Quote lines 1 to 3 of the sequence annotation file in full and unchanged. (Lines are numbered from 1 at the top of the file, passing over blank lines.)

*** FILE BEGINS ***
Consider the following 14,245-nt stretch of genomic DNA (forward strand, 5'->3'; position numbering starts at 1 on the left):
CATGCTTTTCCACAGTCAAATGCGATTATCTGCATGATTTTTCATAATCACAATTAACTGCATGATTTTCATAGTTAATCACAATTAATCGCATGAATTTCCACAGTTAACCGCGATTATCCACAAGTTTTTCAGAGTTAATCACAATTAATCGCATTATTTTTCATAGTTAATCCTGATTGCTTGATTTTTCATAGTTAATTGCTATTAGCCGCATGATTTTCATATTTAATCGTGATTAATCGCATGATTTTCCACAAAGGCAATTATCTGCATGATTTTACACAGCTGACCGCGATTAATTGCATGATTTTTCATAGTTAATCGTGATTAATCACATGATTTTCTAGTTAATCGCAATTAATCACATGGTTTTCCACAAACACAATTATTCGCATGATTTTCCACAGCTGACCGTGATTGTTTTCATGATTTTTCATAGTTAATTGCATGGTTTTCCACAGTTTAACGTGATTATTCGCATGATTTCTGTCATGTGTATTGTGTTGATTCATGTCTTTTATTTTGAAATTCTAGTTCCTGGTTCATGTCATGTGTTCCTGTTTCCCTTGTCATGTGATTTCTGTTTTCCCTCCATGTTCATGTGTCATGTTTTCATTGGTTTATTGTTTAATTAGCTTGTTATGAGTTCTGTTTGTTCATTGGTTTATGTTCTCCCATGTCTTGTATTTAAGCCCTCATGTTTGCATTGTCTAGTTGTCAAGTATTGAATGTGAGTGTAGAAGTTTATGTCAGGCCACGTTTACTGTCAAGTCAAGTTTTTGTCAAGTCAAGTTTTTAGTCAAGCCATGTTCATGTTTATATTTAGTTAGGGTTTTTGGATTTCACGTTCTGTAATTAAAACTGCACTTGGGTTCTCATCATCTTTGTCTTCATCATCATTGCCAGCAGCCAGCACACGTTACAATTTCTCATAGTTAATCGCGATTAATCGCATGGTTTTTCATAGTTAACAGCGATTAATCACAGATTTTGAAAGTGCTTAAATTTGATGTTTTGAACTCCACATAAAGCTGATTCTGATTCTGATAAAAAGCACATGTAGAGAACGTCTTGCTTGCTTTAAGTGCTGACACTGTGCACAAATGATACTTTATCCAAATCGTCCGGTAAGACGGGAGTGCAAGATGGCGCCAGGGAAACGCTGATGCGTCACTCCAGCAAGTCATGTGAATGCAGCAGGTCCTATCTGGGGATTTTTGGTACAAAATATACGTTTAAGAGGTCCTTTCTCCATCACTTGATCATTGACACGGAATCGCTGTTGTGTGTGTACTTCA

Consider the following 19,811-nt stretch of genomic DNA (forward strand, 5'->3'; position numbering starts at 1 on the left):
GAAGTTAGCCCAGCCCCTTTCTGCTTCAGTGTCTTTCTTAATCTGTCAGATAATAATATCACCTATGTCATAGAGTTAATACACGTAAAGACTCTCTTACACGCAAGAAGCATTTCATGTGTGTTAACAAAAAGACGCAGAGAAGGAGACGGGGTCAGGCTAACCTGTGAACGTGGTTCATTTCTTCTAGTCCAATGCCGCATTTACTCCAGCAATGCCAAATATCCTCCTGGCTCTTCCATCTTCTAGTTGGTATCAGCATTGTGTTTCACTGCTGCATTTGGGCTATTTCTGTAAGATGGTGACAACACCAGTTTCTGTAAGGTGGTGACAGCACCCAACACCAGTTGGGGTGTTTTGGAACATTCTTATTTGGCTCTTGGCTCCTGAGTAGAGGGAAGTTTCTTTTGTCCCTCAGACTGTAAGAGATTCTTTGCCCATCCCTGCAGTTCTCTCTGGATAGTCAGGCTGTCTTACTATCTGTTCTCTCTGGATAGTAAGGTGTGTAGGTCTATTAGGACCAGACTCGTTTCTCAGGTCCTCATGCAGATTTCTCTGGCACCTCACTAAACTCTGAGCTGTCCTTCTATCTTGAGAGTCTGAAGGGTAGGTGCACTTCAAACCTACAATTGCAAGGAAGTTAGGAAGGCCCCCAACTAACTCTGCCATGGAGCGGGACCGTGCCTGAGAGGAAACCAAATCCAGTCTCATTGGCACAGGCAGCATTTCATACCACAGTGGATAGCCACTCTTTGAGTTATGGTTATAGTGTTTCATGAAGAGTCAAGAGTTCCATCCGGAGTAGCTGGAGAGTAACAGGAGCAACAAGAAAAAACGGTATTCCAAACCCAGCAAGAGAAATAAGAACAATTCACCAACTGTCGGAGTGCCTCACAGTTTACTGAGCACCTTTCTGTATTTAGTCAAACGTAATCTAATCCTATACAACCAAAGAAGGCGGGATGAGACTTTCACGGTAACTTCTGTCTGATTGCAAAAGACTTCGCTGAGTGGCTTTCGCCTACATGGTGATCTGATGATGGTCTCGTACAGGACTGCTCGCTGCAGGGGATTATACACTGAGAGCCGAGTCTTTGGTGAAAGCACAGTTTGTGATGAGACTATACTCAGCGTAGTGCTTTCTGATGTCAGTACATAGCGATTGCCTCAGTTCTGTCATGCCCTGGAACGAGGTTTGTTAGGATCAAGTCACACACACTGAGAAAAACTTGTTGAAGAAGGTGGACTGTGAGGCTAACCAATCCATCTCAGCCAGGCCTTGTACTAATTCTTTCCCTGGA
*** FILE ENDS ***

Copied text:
Consider the following 14,245-nt stretch of genomic DNA (forward strand, 5'->3'; position numbering starts at 1 on the left):
CATGCTTTTCCACAGTCAAATGCGATTATCTGCATGATTTTTCATAATCACAATTAACTGCATGATTTTCATAGTTAATCACAATTAATCGCATGAATTTCCACAGTTAACCGCGATTATCCACAAGTTTTTCAGAGTTAATCACAATTAATCGCATTATTTTTCATAGTTAATCCTGATTGCTTGATTTTTCATAGTTAATTGCTATTAGCCGCATGATTTTCATATTTAATCGTGATTAATCGCATGATTTTCCACAAAGGCAATTATCTGCATGATTTTACACAGCTGACCGCGATTAATTGCATGATTTTTCATAGTTAATCGTGATTAATCACATGATTTTCTAGTTAATCGCAATTAATCACATGGTTTTCCACAAACACAATTATTCGCATGATTTTCCACAGCTGACCGTGATTGTTTTCATGATTTTTCATAGTTAATTGCATGGTTTTCCACAGTTTAACGTGATTATTCGCATGATTTCTGTCATGTGTATTGTGTTGATTCATGTCTTTTATTTTGAAATTCTAGTTCCTGGTTCATGTCATGTGTTCCTGTTTCCCTTGTCATGTGATTTCTGTTTTCCCTCCATGTTCATGTGTCATGTTTTCATTGGTTTATTGTTTAATTAGCTTGTTATGAGTTCTGTTTGTTCATTGGTTTATGTTCTCCCATGTCTTGTATTTAAGCCCTCATGTTTGCATTGTCTAGTTGTCAAGTATTGAATGTGAGTGTAGAAGTTTATGTCAGGCCACGTTTACTGTCAAGTCAAGTTTTTGTCAAGTCAAGTTTTTAGTCAAGCCATGTTCATGTTTATATTTAGTTAGGGTTTTTGGATTTCACGTTCTGTAATTAAAACTGCACTTGGGTTCTCATCATCTTTGTCTTCATCATCATTGCCAGCAGCCAGCACACGTTACAATTTCTCATAGTTAATCGCGATTAATCGCATGGTTTTTCATAGTTAACAGCGATTAATCACAGATTTTGAAAGTGCTTAAATTTGATGTTTTGAACTCCACATAAAGCTGATTCTGATTCTGATAAAAAGCACATGTAGAGAACGTCTTGCTTGCTTTAAGTGCTGACACTGTGCACAAATGATACTTTATCCAAATCGTCCGGTAAGACGGGAGTGCAAGATGGCGCCAGGGAAACGCTGATGCGTCACTCCAGCAAGTCATGTGAATGCAGCAGGTCCTATCTGGGGATTTTTGGTACAAAATATACGTTTAAGAGGTCCTTTCTCCATCACTTGATCATTGACACGGAATCGCTGTTGTGTGTGTACTTCA

Consider the following 19,811-nt stretch of genomic DNA (forward strand, 5'->3'; position numbering starts at 1 on the left):